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NEWS
September 23, 2011
Multiple streets in Hagerstown have reopened after being subject to closure the past two weeks for lining of wastewater mains in the area. One lane of the 100 and 200 blocks of West Franklin Street had been closed earlier this week, and West Church Street was subject to lane closures between South Potomac Street and Jonathan Street. Crews from Miller Pipeline were lining the wastewater mains in those areas, according to the City of Hagerstown's website, www.hagerstownmd.org . Similar work was done over the past two weeks on Cleveland Avenue, East Baltimore Street, Radcliffe Avenue, East Antietam Street and Manor Drive.
NEWS
by SCOTT BUTKI | June 7, 2002
scottb@herald-mail.com A power outage caused by Wednesday's storm resulted in the flow of 18,000 to 175,000 gallons of wastewater that had not been disinfected into Antietam Creek, a City of Hagerstown official said Thursday. The sewage treatment plant off Frederick Street lost power at about 5:15 p.m. and regained power about an hour later, said Scott Shadrach, plant operations and maintenance supervisor. At the time the power went out, an average of 175,000 gallons per hour was flowing through the plant, he said.
NEWS
by PEPPER BALLARD | November 9, 2004
FUNKSTOWN - Funkstown Assistant Mayor Paul N. Crampton Jr. on Monday said engineers are working on blueprints for the new wastewater treatment plant and that Town Council members will meet before the next monthly meeting to look over its progress. "We have a long way to go until the project's done," he said. The comment followed a discussion about funding for the plant. Crampton said the town has submitted applications for many grants and isn't likely to hear whether the town has received them until the start of the next fiscal year.
NEWS
by TAMELA BAKER | September 5, 2005
tammyb@herald-mail.com WASHINGTON COUNTY - When Gary Rohrer was asked to revise Washington County's Adequate Public Facilities Ordinance, designed to collect fees for schools and roads in high-growth areas, he said he was "somewhat surprised by the volume of activity" of development in the county. Trying to calculate fees to cover the costs of keeping up with development proved a challenge. "It's almost impossible to quantify the cumulative effect," Rohrer said.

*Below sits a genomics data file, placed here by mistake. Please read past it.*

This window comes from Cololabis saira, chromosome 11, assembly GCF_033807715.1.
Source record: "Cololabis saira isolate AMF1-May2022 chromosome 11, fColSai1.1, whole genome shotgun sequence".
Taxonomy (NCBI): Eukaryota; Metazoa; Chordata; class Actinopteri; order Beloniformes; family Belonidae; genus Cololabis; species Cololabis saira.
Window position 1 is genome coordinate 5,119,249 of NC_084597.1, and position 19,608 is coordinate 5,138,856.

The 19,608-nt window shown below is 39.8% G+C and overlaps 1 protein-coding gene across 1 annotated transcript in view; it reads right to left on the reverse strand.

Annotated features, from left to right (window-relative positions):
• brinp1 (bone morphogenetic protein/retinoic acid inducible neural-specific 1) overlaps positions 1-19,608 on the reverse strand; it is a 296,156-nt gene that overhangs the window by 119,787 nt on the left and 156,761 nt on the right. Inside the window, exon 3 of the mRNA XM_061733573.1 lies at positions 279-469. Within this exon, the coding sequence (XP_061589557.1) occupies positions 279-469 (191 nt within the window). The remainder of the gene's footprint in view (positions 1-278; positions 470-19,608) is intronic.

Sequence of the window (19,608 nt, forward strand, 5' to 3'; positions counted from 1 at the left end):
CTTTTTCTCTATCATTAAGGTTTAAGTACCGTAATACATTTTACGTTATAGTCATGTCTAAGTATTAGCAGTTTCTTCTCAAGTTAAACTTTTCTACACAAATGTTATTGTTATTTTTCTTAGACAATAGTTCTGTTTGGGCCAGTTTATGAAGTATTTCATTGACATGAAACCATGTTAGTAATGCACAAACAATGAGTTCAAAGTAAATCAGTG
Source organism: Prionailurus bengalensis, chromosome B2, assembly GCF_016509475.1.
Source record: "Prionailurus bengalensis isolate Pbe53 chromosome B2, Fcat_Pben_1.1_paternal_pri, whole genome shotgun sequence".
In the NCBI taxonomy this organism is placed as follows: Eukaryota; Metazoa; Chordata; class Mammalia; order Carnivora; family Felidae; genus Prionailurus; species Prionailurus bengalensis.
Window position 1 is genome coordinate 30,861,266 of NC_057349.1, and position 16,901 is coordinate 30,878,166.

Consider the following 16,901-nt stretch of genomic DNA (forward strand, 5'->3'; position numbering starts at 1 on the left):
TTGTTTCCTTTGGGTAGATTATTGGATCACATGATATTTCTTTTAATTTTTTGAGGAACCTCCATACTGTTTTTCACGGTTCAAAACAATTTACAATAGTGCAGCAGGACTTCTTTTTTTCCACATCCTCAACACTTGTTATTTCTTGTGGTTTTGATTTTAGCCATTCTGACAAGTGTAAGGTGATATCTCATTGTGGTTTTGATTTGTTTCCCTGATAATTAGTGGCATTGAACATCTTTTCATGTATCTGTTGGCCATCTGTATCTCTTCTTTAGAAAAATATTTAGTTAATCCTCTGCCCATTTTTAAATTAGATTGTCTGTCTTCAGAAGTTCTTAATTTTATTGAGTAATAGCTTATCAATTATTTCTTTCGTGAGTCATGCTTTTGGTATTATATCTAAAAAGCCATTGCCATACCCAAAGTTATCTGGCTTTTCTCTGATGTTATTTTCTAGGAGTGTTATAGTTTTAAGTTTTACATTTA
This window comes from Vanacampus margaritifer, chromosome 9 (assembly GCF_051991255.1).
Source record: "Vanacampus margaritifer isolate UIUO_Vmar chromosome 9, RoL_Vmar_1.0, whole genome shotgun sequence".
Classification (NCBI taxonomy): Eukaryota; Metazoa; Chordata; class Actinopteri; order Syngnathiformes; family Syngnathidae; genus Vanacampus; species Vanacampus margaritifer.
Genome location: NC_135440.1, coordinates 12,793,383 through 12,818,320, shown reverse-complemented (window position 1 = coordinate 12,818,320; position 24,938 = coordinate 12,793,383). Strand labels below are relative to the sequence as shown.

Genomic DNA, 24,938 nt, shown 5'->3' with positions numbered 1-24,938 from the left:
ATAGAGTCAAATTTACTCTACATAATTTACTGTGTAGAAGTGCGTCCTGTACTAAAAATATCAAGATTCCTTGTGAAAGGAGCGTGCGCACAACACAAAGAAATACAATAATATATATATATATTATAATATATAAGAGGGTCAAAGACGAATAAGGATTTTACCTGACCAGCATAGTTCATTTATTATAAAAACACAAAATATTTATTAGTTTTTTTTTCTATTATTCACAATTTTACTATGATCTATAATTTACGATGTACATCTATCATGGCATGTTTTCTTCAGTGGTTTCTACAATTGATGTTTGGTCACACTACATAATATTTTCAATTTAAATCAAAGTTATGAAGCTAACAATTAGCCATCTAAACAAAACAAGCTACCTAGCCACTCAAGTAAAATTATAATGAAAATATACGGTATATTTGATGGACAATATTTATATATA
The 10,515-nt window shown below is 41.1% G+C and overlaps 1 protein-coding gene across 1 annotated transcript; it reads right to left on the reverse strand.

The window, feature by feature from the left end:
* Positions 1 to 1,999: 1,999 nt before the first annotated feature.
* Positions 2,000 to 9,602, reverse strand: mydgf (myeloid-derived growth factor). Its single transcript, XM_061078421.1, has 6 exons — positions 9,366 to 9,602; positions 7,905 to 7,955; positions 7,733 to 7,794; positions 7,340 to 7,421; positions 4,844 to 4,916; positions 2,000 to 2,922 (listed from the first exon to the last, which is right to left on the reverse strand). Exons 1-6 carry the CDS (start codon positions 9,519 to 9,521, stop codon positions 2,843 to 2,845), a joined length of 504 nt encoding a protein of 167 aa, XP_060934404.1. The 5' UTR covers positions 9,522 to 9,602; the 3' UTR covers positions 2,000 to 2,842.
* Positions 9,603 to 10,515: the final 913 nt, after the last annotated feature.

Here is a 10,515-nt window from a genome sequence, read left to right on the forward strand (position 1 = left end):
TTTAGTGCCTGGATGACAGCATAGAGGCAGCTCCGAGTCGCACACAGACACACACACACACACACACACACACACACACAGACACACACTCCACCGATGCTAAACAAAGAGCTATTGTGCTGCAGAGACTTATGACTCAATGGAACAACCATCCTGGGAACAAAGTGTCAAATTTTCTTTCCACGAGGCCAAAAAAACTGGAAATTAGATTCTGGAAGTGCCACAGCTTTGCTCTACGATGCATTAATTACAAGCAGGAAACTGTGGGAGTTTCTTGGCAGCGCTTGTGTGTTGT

NEWS
May 2, 2012
An ongoing wastewater pipeline-replacement project will cause some interruptions in service for Hagerstown residents, according to the city's website. Work was taking place in the area of the MELP plant on Wednesday, the website said. When contacted for comment, city Utilities Director Michael S. Spiker responded via email, citing information from the website. Many of Hagerstown's wastewater pipes are made of clay and are more than 50 years old, which has led to  disrepair and structural defects.
NEWS
By MATTHEW UMSTEAD | matthewu@herald-mail.com | July 23, 2013
A Pennsylvania company is the apparent low bidder for construction of the City of Martinsburg's wastewater treatment plant project. HRI Inc., of State College, Pa., bid $43,244,800, City Manager Mark Baldwin announced Tuesday at a city council-as-a-whole committee meeting. Baldwin said the bid by HRI came in about $4.5 million higher than the estimated construction cost. HRI was one of six companies to submit bids, the highest being more than $51 million. HRI's bid, as well as several bid alternatives for the treatment plant project, now will be reviewed as part of an effort to close the gap between the estimated cost and the actual bid results, Baldwin said.
NEWS
By MATTHEW UMSTEAD | matthew.umstead@herald-mail.com | September 8, 2011
An "odor scrubber" will be installed at Berkeley County Public Service Sewer District's wastewater treatment plant along Scrabble Road as part an ongoing effort to remove a persistent stench. Sewer district General Manager Curtis B. Keller said this week that he hopes to have the equipment installed where the sewage flows into the plant facility by this fall. The project, which could cost as much as $10,000 or more, comes after the sewer district tried less expensive options, including chemicals, to try to mitigate the odor, Keller said.
NEWS
by TARA REILLY | September 21, 2004
tarar@herald-mail.com The towns of Boonsboro and Funkstown and the City of Hagerstown have asked Washington County to amend its water and sewer plan to allow for future growth of the municipalities' wastewater treatment facilities. The Washington County Commissioners and the Washington County Planning Commission held a public hearing on the requests Monday night. County Senior Planner Tim Lung said Maryland law requires that counties rule that such requests are consistent with county water and sewer plans before state agencies may issue any permits for the construction or the extension of any public water and sewage facilities.
NEWS
by WANDA T. WILLIAMS | March 8, 2005
BOONSBORO - The Boonsboro Town Council on Monday approved plans to design a new $5.4 million wastewater treatment plant and public works facility. The Maryland Department of Environment has approved the new plant, which will remove nitrogen and phosphorus from the town's wastewater, said Kevin Chambers, chairman of the Boonsboro Utilities Commission. Reducing nitrogen and phosphorus helps preserve and protect the Chesapeake Bay, town officials said Monday night. The town's existing wastewater treatment system isn't equipped to remove biological nutrients, preventing the town from meeting state requirements for nitrogen and phosphorus levels, Chambers said.
NEWS
April 24, 2008
WASHINGTON -- U.S. Sens. Benjamin L. Cardin and Barbara A. Mikulski, both D-Md., today announced $9.3 million in new funding from the U.S. Department of Agriculture's Rural Development program for improvements to the Town of Boonsboro's two wastewater treatment plants. The funding will help bring Boonsboro's wastewater systems into compliance with regulations established by the Maryland Department of the Environment (MDE). One wastewater system is owned and operated by Fahrney-Keedy Memorial Home, a nonprofit organization providing nursing home care to approximately 360 residents.
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NEWS
By JENNIFER FITCH | waynesboro@herald-mail.com | September 10, 2013